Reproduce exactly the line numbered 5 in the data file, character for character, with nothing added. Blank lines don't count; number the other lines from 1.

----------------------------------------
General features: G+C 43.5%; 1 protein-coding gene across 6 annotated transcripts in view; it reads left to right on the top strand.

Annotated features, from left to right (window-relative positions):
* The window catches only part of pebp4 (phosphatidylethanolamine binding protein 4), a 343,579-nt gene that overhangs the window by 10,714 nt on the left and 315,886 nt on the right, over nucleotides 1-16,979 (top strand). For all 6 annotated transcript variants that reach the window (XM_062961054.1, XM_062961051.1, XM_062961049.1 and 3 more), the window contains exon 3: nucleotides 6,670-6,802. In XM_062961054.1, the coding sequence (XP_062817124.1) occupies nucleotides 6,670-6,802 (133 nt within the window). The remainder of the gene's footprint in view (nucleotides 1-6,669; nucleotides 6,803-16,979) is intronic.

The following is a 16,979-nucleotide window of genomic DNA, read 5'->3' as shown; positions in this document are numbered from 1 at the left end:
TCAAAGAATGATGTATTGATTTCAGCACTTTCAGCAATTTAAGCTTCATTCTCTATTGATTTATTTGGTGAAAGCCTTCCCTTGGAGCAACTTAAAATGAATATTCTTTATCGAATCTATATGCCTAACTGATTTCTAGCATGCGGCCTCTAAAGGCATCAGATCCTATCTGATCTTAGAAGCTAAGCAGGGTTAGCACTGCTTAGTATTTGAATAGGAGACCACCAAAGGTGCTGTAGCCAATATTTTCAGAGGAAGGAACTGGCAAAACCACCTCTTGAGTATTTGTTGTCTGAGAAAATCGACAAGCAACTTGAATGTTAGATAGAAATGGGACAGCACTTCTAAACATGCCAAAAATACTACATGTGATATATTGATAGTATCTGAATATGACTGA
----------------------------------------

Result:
TCAAAGAATGATGTATTGATTTCAGCACTTTCAGCAATTTAAGCTTCATTCTCTATTGATTTATTTGGTGAAAGCCTTCCCTTGGAGCAACTTAAAATGAATATTCTTTATCGAATCTATATGCCTAACTGATTTCTAGCATGCGGCCTCTAAAGGCATCAGATCCTATCTGATCTTAGAAGCTAAGCAGGGTTAGCACTGCTTAGTATTTGAATAGGAGACCACCAAAGGTGCTGTAGCCAATATTTTCAGAGGAAGGAACTGGCAAAACCACCTCTTGAGTATTTGTTGTCTGAGAAAATCGACAAGCAACTTGAATGTTAGATAGAAATGGGACAGCACTTCTAAACATGCCAAAAATACTACATGTGATATATTGATAGTATCTGAATATGACTGA